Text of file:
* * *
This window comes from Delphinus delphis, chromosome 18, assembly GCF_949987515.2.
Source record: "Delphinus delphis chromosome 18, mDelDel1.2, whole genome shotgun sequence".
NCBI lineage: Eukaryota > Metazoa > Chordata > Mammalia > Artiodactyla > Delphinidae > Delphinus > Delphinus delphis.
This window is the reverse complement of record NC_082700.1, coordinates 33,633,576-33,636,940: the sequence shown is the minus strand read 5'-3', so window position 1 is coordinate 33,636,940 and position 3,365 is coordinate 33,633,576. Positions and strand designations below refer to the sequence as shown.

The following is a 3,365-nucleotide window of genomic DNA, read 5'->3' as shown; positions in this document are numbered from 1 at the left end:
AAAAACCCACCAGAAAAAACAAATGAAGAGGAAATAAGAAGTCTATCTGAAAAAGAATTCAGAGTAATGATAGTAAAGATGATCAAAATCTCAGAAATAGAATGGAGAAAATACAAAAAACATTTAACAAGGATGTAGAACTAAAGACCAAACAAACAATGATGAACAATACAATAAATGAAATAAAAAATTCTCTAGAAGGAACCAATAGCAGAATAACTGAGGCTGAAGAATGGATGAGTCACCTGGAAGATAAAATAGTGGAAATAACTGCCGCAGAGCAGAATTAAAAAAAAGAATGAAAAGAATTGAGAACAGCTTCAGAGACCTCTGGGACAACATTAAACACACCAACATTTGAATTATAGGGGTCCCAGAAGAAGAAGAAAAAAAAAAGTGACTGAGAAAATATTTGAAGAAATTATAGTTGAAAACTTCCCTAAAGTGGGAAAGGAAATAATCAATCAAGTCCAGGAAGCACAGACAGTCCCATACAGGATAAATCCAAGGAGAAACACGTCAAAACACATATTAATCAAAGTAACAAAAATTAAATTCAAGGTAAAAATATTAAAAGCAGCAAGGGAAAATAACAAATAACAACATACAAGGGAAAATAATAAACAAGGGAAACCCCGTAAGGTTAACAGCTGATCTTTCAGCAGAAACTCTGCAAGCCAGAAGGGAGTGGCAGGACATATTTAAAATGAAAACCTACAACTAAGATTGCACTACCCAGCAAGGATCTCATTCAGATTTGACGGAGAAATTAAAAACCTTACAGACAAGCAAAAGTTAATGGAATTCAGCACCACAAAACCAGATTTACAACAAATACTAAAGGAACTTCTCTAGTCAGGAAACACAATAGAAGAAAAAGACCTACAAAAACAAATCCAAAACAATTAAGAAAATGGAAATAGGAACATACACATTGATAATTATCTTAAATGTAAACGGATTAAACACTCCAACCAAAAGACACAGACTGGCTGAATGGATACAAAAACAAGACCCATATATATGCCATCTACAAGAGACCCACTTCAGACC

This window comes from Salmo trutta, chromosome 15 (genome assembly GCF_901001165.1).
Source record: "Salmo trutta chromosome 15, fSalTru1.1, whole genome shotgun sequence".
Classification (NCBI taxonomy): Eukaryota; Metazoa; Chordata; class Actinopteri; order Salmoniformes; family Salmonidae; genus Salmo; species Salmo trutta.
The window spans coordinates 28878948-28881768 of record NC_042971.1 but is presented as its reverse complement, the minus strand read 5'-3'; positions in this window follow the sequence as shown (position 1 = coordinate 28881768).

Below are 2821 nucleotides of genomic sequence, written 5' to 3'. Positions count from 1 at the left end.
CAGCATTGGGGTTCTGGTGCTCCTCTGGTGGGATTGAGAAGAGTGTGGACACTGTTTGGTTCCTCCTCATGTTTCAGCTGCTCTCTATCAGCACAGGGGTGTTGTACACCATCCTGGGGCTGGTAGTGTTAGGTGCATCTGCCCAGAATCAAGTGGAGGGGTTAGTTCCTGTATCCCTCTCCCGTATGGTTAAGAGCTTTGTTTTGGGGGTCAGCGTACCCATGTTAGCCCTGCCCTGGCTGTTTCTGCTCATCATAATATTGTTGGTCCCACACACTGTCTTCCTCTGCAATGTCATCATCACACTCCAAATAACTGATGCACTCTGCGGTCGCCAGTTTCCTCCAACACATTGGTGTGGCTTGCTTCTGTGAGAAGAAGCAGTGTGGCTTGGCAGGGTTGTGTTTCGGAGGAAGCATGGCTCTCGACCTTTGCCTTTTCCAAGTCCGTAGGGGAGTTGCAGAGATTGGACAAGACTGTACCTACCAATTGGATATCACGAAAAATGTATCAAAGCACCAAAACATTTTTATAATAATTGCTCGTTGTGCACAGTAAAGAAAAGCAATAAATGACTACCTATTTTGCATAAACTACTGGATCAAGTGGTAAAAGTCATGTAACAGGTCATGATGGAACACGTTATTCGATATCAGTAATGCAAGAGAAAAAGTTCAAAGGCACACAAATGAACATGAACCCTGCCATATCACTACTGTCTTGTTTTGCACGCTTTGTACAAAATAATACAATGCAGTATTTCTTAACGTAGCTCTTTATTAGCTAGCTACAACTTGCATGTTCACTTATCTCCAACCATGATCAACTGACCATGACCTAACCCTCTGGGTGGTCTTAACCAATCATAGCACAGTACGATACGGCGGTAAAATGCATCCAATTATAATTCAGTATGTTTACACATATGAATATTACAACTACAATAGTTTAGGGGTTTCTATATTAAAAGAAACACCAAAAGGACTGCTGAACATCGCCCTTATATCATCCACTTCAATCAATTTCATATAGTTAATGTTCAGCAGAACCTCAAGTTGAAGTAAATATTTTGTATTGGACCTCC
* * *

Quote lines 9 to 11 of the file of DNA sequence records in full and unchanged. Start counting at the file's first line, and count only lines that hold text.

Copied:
Classification (NCBI taxonomy): Eukaryota; Metazoa; Chordata; class Actinopteri; order Salmoniformes; family Salmonidae; genus Salmo; species Salmo trutta.
The window spans coordinates 28878948-28881768 of record NC_042971.1 but is presented as its reverse complement, the minus strand read 5'-3'; positions in this window follow the sequence as shown (position 1 = coordinate 28881768).

Below are 2821 nucleotides of genomic sequence, written 5' to 3'. Positions count from 1 at the left end.